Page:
“As I drove back into town I added up my prospects and they added up to exactly zero. Apparently I just didn’t have what it takes. The time had come to wrap up the whole Hollywood deal and go home. Maybe if I hawked all my junk there’d be enough for a bus ticket back to Ohio. Back to that $35 a week job behind the copy desk at the Dayton Evening Post if it was still open. Back to the smirking delight of the whole office. ‘Alright you wise guys, why don’t you go out and take a crack at Hollywood.’”
Joe Gillis (William Holden)
Sunset Boulevard 

A modern day Joe Gillis hopefully wouldn’t end up floating dead in a pool in a mansion on Sunset Boulevard but would return to Dayton and hook up with some actors from there and Yellow Springs, as well as some creative folks from nearby Cincinnati and that little fat girl in Ohio with her digital camera and they’d made their own films.

(By the way… I’ll be one state over from Ohio in Michigan next month speaking on screenwriting and production and will fill you in as I know more details in case anyone in the area is interested in attending.)

Re-write 101:
The script version I have of Sunset Boulevard is dated March 21, 1949 and here is what the writers (Charles Brackett, Billy Wilder & D.M. Marshman, Jr.) had written originally:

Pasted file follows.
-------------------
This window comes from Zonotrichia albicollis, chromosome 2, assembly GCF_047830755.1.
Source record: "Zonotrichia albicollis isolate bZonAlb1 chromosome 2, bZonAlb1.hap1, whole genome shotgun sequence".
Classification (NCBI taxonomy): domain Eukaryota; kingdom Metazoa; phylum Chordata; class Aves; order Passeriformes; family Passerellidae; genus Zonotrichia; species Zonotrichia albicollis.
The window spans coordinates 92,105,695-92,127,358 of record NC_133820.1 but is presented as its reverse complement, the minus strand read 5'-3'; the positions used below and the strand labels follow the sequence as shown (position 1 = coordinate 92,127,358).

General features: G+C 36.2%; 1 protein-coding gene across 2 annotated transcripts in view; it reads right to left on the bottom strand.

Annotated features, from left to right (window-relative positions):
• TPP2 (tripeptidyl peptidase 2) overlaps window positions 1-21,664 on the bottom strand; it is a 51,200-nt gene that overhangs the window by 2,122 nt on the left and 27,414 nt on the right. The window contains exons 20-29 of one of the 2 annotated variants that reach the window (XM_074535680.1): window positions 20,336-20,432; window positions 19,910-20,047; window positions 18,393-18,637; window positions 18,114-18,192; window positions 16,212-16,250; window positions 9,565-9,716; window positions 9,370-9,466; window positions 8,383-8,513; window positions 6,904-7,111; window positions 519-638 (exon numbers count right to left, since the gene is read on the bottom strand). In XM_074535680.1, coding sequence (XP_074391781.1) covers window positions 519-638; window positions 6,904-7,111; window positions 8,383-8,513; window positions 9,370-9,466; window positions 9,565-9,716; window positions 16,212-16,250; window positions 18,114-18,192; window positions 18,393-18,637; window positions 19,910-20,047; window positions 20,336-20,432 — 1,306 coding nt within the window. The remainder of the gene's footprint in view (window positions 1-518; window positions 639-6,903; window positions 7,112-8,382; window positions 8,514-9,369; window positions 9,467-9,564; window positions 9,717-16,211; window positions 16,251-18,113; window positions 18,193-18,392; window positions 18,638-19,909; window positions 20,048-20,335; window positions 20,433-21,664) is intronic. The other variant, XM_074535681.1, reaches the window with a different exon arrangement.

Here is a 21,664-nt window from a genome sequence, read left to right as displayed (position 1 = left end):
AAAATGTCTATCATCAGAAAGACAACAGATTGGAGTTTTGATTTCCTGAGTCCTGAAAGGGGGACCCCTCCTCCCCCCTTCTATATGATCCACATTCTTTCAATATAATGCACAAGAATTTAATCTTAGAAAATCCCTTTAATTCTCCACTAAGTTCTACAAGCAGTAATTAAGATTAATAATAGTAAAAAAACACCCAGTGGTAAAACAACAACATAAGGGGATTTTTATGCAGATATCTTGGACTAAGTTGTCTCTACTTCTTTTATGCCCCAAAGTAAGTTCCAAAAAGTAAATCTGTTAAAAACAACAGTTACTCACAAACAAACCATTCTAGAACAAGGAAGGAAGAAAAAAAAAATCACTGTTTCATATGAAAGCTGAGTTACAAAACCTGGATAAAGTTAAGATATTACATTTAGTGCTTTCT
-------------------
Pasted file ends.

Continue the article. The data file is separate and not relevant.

“So, I started back towards Hollywood. All the way down Sunset Boulevard I was composing a letter: ‘To W.W. Agree, Managing Editor, the Dayton Evening Post, Dayton, Ohio.  Dear Mr. Halitosis: I am in a terrible predicament. I have just been offered a writer-producer-director contract at seven thousand a week for seven years straight. Shall I do it? Shall I subject myself to the corruption and sham of this tinsel town with its terrible people, or is my place back home where there are no people —just plain folks? In other words, how’s about that thirty-five-dollar-a-week job behind the rewrite desk?’”

Scott W. Smith